A Merry Christmas For The Washington Redskins, “The Slants,” And The First Amendment

Yes, The Slants were apparently, disparaging. themselves.

Yes, The Slants were apparently disparaging. themselves.

The political-correctness obsessed Democratic component of our government has decided that forcing Dan Snyder to change the name of his football team due to its alleged offensiveness to people who don’t care about football is a legitimate government function, or so they would have us believe. Actually, they believe it is a legitimate political function to lick the moccasins of progressive activist groups who thrive on opportunities to tell others what they can safely say.

After Senate Democrats signed an unethical  missive threatening the Washington Redskins if the team wasn’t renamed something that an enterprising race-baiter wouldn’t find offensive—not as easy as it may seem— the Patent and Trademark Office canceled the registration of “Redskins” using the excuse that Federal trademark law excludes the registration of “scandalous, immoral, or disparaging marks” as well as trademarks that a “substantial composite of the referenced group” perceives as disparaging to a religion, nation, ethnic group, or  belief system. [ You can read my opinion on this ruling here. I’d quote from it, but it’s Christmas Eve.]

The ruling was upheld in the Fourth Circuit, despite the fact that it seem to be fairly blatant viewpoint-based restriction of speech, or in other words, unconstitutional. To his credit, Snyder is not allowing the Democrats to bully him or illegally try to control his speech either, and has the resources to fight. The betting is that the Supreme Court will tell the Trademark Office to stop playing politics.

The Patent and Trademark Office also barred the registration of “The Slants,” the trademarked name of Simon Tam’s Asian-American band. Now the U.S. Court of Appeals for the Federal Circuit just held, in the case of In re Tam, by a 9-to-3 vote, that this exclusion of “disparaging” trademarks, and, by extension, the Redskins ban as well, violates the First Amendment.  This means that the Redskins case is likely to go to the Supreme Court if the government doesn’t agree to let people trademark whatever the want to, regardless of who or what it might “disparage.”

When I was in college and you had told me that the liberals would be the ones trying to censor speech and control expression in 2015, I would have suggested that you got some baaad weed and were, like, freaking out, man.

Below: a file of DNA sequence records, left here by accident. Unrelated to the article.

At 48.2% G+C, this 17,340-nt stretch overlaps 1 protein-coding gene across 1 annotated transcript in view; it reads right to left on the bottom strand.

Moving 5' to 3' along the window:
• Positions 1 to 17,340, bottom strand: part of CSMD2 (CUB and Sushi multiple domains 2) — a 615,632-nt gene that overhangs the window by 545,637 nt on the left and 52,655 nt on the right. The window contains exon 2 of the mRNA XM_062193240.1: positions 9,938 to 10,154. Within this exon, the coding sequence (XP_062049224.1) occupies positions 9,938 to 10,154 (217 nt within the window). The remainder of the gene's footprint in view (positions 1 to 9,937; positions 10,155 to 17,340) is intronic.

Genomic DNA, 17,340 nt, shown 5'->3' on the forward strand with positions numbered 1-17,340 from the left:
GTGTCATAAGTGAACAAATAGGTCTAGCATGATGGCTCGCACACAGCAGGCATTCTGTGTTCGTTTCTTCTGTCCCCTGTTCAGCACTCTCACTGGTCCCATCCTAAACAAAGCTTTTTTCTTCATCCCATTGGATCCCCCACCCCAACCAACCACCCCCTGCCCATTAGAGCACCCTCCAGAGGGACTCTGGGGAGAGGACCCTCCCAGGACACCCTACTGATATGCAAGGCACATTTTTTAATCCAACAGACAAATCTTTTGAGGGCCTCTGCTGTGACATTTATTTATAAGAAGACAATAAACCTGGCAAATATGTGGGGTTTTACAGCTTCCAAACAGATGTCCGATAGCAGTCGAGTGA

Prof. Eugene Volokh, who agrees with the Federal Circuit, has more about the decision here.

I would like to see Snyder fight off the unethical government speech bullies, foil the political correctness hordes, and then, after he hasn’t heard a peep about team for a couple of years quietly change the anachronistic team name on his own volition. It’s time. The message sent by capitulating to the activists trying to force him to change, however, would be the same dangerous message sent by today’s college administrators, which is that a claim of offense doesn’t have to be reasonable to effectively muzzle speech, just persistent.


8 thoughts on “A Merry Christmas For The Washington Redskins, “The Slants,” And The First Amendment

  1. When the American Indians went to war against the early “foreigners” coming into their territories, they painted themselves red! This was a sign of war to the Vikings, English, Spanish, etc! When these foreigners saw the Indians painted in red, they called them Redskins! There was no racial significance to it, it was a call to run and get your weapons and get ready to fight them because they were coming for your scalp! Redskins is a VERY appropriate name for a football team!

  2. Political Correct(ness ?) is simply a slippery slope bound to end up in conflict as the offended (and offender) segments become more segregated and demanding.

    For example, in Canada, Harper was going to ban the Hijab due to a movement by womens rights, however muslims (including women who live by that lifestyle) were enraged.

    Or, forming a ‘protective’ group for the heterosexual anglo-saxon male, is some how racist. Having an all white school is a no-no, but it’s ok to have an all . Sadly, slavery was never subject to any specific race contrary to popular belief, all races were subject to the same conditions and like today, was based on how the power shifted — if you had money, you had status and usually your own servants/slaves which you supplied with food, shelter, etc.

    Regarding naming convention of a sports team — what about the Carolina Panthers [ https://en.wikipedia.org/wiki/Black_Panther_Party ] (notice any similarity in the logo ? ), and countless others.